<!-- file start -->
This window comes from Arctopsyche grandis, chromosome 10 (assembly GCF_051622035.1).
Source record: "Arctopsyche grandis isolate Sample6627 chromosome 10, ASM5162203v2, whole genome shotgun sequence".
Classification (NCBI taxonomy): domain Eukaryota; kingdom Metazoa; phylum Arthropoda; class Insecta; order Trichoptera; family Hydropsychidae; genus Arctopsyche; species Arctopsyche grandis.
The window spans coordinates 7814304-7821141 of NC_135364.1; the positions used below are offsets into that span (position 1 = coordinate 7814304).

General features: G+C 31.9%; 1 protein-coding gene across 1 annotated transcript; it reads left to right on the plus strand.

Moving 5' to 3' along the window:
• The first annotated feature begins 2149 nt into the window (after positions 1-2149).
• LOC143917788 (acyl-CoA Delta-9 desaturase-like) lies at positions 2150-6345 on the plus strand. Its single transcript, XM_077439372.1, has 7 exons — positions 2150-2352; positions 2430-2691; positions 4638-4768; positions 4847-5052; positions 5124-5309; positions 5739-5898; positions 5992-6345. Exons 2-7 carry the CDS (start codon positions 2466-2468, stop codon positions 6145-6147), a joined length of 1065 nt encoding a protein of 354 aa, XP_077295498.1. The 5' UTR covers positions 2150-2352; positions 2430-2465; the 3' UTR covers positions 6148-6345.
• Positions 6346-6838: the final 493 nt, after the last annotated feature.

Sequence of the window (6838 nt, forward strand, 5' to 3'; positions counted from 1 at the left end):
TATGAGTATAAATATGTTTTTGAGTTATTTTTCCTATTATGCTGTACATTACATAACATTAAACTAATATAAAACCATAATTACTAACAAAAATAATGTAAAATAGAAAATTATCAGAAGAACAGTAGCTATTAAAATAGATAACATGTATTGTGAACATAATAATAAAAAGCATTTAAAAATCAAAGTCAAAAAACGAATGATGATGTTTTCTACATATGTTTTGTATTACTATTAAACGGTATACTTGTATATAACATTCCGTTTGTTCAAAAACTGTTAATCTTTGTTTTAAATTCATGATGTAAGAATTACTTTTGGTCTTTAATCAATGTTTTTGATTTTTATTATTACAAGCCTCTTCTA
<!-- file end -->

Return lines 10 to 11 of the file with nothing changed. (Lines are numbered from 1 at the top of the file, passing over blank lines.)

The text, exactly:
Sequence of the window (6838 nt, forward strand, 5' to 3'; positions counted from 1 at the left end):
TATGAGTATAAATATGTTTTTGAGTTATTTTTCCTATTATGCTGTACATTACATAACATTAAACTAATATAAAACCATAATTACTAACAAAAATAATGTAAAATAGAAAATTATCAGAAGAACAGTAGCTATTAAAATAGATAACATGTATTGTGAACATAATAATAAAAAGCATTTAAAAATCAAAGTCAAAAAACGAATGATGATGTTTTCTACATATGTTTTGTATTACTATTAAACGGTATACTTGTATATAACATTCCGTTTGTTCAAAAACTGTTAATCTTTGTTTTAAATTCATGATGTAAGAATTACTTTTGGTCTTTAATCAATGTTTTTGATTTTTATTATTACAAGCCTCTTCTA